Is there any difference in LED lighting vs bulb lighting or any other lighting? Someone said that the LED light doesn't have the full spectrum of light. Is that a problem?
It can definitely be a problem, especially if the LED lights in question are not white LED lights. White LED lights, at least the higher quality ones, put out enough red, green, and blue light to work fairly well for most cameras. The results might not be as ideal as a fuller spectrum light source, but you can usually get pretty close. Typical high quality white LEDs put out a stronger blue channel than red or green. Red is usually stronger than green at the wavelengths to which many cameras are most sensitive to red and green respectively. Depending on the exact colors of the filter on your camera's Bayer mask, you'll probably have to pull back blue and boost green to get the colors looking more natural.
The problem is that not all white LED lights put out enough red and/or particularly green light in the part of each of those bands to which digital cameras are most sensitive. When that is the case it becomes an issue if you want to remove color casts that were in the scene when you post process your images.
Shooting under traditional incandescent lights with a color cast is less of a problem because even when they have a strong color cast they are usually putting out at least some light throughout most of the visible spectrum. Assuming you shoot raw files, you can adjust the color response curve before converting the raw file and correct for the color cast so that things look the actual color they are.
Colored LED lights are different, though. Red LED lights put out very little light other than in a narrow band of red. Blue LED lights put out very little light other than a narrow band of blue. Green LED lights are slightly better, but they still mostly put out a narrow band of green light.
If you have all three colors of LED lights mentioned above then you can usually adjust the color response curve in post to make the light look natural. But if you only have one or two there are going to be colors that you won't be able to pull out of the raw data no matter what you do. Again, this is especially the case when green is most deficient. Remember that your camera, like your eyes, is most sensitive to green light. Half the pixel wells of a typical digital camera are filtered for green light. When there is very little light that includes green wavelengths in the scene your camera's sensor sensitivity is effectively halved!
For how this works out practically in a specific situation, please see this answer to Blown out blue/red light making photos look out of focus
The real answer is 'depends'.
White LED usually consists of phosphor (react with the chip emission) layered on a diode (such as GaN, which emits violet light 405nm) that's why they are white. The phosphor gets activated by the light from the chip and emits another wavelength of light, hence different colour in a mixture to produce white.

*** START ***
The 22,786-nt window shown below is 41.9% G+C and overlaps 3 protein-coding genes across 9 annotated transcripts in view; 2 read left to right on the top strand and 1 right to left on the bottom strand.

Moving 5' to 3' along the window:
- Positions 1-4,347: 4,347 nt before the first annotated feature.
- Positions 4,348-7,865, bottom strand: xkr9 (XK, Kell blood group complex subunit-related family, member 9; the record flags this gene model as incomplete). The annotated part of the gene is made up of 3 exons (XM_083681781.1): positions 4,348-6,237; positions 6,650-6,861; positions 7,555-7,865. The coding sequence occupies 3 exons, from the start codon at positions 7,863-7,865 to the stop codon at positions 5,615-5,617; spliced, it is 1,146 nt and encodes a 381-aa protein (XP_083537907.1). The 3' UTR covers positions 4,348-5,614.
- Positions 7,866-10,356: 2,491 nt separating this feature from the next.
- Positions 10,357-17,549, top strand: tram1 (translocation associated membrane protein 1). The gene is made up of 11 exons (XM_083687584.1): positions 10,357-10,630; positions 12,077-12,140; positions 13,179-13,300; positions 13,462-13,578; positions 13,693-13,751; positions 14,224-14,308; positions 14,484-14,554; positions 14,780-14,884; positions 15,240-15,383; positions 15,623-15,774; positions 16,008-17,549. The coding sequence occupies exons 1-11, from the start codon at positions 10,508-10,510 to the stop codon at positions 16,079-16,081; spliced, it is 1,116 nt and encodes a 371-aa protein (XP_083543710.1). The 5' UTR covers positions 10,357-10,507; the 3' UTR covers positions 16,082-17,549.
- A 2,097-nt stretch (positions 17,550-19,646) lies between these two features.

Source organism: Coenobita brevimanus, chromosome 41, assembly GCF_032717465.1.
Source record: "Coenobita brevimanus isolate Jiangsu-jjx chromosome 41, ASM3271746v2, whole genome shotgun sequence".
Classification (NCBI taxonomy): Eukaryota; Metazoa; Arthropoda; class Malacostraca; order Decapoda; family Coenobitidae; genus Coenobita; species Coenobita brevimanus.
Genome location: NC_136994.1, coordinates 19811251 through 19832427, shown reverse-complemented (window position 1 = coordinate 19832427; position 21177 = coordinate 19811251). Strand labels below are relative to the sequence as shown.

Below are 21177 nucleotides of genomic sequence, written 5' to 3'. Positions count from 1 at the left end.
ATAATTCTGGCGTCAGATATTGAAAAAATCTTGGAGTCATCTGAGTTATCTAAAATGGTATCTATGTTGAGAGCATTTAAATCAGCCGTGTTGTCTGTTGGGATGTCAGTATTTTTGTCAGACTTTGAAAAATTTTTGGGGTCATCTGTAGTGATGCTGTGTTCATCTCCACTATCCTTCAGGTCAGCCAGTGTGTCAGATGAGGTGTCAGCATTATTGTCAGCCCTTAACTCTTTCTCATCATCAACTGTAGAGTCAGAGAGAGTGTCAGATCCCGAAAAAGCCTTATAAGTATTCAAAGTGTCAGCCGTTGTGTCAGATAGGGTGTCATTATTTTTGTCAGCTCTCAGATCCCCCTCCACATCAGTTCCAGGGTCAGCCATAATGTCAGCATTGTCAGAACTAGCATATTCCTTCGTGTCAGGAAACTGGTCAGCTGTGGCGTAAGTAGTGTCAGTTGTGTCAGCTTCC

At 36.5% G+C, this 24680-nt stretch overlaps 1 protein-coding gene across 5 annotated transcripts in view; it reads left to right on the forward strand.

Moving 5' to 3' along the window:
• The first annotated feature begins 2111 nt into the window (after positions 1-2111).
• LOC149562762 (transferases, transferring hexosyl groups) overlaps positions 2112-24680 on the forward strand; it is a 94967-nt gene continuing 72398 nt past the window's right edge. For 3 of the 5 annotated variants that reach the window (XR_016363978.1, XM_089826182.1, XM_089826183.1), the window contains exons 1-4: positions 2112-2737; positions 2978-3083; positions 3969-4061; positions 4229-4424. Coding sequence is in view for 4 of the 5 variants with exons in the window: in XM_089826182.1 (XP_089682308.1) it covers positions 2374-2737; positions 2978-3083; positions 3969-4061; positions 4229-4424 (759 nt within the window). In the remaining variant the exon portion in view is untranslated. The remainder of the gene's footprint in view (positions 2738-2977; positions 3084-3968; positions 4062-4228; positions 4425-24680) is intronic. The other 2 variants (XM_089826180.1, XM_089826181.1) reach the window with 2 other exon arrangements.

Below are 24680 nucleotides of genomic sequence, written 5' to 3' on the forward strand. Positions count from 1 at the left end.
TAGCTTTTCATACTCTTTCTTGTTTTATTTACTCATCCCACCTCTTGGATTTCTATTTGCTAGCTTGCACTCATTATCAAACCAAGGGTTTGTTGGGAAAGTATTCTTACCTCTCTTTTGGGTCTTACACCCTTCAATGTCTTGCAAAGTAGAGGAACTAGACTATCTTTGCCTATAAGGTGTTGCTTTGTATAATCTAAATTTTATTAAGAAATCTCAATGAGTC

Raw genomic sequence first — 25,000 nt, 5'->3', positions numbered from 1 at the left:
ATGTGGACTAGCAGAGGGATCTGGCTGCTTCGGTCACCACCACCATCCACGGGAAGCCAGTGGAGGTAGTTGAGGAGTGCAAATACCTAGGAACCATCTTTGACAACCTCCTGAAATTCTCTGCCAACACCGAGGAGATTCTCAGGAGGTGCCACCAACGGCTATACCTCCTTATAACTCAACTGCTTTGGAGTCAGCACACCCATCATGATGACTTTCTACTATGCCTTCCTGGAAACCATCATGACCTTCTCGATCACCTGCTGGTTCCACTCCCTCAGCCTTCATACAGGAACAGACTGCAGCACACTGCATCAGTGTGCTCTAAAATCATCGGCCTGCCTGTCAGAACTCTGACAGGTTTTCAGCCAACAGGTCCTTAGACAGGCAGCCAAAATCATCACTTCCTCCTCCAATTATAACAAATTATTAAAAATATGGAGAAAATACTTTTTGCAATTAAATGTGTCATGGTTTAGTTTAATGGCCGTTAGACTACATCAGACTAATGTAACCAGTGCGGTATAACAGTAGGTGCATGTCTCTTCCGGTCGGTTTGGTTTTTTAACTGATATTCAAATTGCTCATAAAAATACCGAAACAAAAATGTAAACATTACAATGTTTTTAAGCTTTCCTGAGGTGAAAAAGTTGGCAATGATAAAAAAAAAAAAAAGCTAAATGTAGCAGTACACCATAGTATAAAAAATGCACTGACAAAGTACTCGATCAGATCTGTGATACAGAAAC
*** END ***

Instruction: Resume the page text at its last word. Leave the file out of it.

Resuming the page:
As you can clearly see, White LED has already covered up most of the spectrum leaving only the near 400nm wavelength uncovered. The other problem might be uneven wavelength brightness, which means even though the light looks white, the object tends to have a unnatural blue/green tint as shown in this video. The technical term for this is called low CRI.
Also, the brightness of such LED will somewhat suffer due to inherent Stokes shift problem. Manufacturers have invested to improve the GaN system such as shown below.
Then what about bulb you say?
Well, fluorescent light works with the basic principle as the LED, which means they too can have low CRI, albeit a lot brighter.
What you are comparing, I assume is incandescent halogen lighting. Halogen light have two main disadvantages, being really hot when using and very inefficient. The light they produce have great CRI (not to say the best), but are definitely one of the strongest (halogen lights on car, anyone?).
---- Edit ---- Did I mention plasma lighting? They are quite efficient and have very good CRI. This is because they mainly heat gases up (argon/neon or more) into plasma and turning them into a blackbody radiator.
Look them up.
Another difference: pulsing artifacts when used for stage lighting.
LEDs arrays are dimmed/colored by being pulsed at full power rather than run continuously at partial power.
While this is also how modern tungsten dimmers work, tungsten (and phosphor-based LEDs) tend to produce light that is an average of the power input. The RGB composition LEDs in stage lighting have spikey light output closely following the input power.
The low-end LED stage lighting I've ex[erienced cycles at around 240 hz. With means shutter speeds much above a 1/250th are likely to exhibit weird banding. Also, at slower shutter speeds you get strobing where you would've gotten smooth blur under tungsten--fast-moving drumsticks for instance.
"White" LED lights usually have an extra dose of blue in them, compared to other conventional white light sources. My own LED lighting requires post-processing to get the white balance correct, because even 'preset' white balance in-camera (calibrated using a gray card) doesn't provide enough correction to counteract the excessive blue.
Post-processing can fully correct the white balance using a two-step approach (1) high color temperature around 10000K followed by (2) blue-channel-only decrease. I have a few examples here: https://www.photoartfromscience.com/single-post/2017/09/09/How-to-Correct-an-LED-%E2%80%9CWhite%E2%80%9D-Light-Source
I'd further recommend you shoot in RAW format to get the most adjustability in post-processing.